Abstract: OP0184
Authors: De Miguel E. et al.

zum Abstract

Whether a subclinical Giant Cell Arteritis (GCA) is hidden behind a Polymyalgia Rheumatica (PMR) is of high clinical interest.

Key content:
296 patients of a county in Southern Norway were prospectively followed over 35 years to determine the mortality associated with PMR. Diagnosis was established using the criteria of Bird between 1987 and 1997. Patients were follo

Eight European centers studied newly diagnosed patients with PMR who fulfilled the 2012 EULAR/ACR Provisional Classification Criteria, without symptoms or signs suggestive for GCA. All patients underwent ultrasound (US) examination of arterial territories (i.e. temporal, common carotid, subclavian and axillary arteries). Patients with positive halo signs or with an intima-media thickness ≥0.34mm for frontal and parietal TA, 0.42mm for common TA, and ≥1mm for common carotid, axillary and subclavian arteries were considered to have subclinical GCA.
Of a total of 258 patients, 137 (53.1%) were female with a mean age of 73±8.4 years. A halo sign was found on at least one of the examined arteries in 56/258 patients (21.7%). Data compatible with the diagnosis of GCA was found in 41 cases (19%): 10 (24.3%) had only temporal artery involvement (“cranial” GCA), 27 (65.8%) had an extra-cranial artery involvement and 4 (9.8%) a mixed form with both cranial and extra-cranial artery involvement.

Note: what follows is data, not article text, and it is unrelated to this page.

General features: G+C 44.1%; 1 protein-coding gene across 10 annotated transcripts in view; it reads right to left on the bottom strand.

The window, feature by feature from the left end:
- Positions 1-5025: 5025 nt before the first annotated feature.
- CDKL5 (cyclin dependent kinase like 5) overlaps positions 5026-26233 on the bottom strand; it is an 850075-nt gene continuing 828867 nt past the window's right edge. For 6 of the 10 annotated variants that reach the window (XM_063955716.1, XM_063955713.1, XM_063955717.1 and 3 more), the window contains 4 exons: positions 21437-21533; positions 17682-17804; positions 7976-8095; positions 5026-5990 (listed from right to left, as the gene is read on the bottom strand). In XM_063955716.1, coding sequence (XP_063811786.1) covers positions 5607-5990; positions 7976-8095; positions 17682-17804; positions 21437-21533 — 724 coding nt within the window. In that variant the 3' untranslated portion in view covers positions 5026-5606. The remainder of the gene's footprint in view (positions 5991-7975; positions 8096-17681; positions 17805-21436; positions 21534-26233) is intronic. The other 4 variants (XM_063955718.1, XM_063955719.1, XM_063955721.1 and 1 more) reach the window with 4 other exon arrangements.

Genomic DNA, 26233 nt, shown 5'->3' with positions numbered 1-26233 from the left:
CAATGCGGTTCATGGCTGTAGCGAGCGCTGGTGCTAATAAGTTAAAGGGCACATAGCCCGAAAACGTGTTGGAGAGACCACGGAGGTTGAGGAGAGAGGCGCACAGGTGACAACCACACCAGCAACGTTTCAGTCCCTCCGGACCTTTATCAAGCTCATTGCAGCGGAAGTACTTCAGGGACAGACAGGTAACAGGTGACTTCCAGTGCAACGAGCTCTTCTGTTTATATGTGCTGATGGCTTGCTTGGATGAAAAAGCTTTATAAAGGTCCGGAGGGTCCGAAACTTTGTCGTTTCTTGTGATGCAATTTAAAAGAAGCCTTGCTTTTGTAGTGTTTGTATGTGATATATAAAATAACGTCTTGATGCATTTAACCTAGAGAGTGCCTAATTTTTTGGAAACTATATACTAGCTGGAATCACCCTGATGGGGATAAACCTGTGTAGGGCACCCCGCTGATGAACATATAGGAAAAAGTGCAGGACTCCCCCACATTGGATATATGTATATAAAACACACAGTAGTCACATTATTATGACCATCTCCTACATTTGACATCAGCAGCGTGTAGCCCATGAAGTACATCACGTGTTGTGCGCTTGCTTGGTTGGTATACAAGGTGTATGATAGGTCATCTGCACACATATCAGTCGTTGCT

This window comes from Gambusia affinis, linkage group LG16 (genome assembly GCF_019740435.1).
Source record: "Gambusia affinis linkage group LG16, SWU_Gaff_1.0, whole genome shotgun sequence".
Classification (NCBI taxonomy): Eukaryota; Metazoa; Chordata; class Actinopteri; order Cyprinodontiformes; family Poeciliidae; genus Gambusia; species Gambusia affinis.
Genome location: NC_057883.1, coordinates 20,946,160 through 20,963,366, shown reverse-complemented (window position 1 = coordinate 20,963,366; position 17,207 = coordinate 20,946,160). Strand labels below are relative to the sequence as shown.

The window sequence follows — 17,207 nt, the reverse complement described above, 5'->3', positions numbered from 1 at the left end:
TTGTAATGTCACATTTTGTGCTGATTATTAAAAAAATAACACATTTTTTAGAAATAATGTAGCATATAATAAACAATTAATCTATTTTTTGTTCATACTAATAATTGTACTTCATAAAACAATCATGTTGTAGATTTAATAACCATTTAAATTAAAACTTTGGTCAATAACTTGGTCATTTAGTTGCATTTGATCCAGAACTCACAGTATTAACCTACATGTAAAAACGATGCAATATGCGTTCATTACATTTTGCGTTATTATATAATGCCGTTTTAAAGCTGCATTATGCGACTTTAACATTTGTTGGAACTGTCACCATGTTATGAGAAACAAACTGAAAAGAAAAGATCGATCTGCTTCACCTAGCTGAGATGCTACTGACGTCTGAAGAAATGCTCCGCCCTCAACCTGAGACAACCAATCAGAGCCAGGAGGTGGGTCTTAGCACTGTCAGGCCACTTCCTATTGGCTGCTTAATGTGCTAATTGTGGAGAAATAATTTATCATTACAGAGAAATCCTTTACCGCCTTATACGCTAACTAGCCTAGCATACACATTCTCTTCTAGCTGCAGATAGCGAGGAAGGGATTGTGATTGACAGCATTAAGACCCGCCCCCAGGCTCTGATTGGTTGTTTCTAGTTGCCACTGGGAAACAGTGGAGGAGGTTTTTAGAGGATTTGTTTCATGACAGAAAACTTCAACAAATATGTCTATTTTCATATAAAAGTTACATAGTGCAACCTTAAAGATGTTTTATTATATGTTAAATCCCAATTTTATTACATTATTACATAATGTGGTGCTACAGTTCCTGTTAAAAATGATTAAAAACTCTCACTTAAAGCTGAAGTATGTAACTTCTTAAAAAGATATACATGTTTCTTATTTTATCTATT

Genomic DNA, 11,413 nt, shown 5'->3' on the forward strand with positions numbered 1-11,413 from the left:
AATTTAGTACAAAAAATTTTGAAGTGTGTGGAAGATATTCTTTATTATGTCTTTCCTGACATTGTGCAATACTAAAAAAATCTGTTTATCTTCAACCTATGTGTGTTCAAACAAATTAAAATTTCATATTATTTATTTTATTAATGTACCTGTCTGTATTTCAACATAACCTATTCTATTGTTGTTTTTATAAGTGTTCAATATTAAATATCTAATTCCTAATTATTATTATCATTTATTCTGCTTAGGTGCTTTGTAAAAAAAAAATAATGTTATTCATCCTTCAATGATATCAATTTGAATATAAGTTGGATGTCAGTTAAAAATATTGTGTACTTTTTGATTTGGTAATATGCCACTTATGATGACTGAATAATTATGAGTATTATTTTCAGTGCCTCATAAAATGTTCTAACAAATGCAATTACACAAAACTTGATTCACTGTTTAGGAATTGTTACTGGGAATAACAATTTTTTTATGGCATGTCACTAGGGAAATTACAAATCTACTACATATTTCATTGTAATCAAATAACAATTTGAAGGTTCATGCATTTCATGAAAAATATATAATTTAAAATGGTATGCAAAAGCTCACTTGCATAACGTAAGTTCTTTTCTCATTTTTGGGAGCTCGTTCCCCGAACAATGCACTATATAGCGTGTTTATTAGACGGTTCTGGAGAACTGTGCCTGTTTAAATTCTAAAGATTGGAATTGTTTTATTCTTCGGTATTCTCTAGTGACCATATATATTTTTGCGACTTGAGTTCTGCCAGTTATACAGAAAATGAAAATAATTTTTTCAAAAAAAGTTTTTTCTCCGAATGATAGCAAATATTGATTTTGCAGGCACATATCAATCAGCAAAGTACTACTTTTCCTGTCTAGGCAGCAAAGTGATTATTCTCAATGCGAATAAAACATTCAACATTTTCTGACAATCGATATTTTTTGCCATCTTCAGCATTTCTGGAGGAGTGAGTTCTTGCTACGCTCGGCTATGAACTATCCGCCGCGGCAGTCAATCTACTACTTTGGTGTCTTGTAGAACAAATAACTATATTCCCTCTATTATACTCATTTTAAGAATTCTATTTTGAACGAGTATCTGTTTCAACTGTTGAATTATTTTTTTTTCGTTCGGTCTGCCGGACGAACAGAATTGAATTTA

Collectively, one fifth of PMR patients without symptoms or signs of GCA showed ultrasound findings consistent with the diagnosis of GCA, with a predilection for extra-cranial artery involvement. The data highlight the need to carefully search for GCA and to inform the patient about a potential vascular involvement. However, the %-age of positive results and the characteristics of the findings (mainly extra-cranial GCA) do not oblige to systematically perform imaging examinations in case of classical PMR.

Prof. Dr. Peter M. Villiger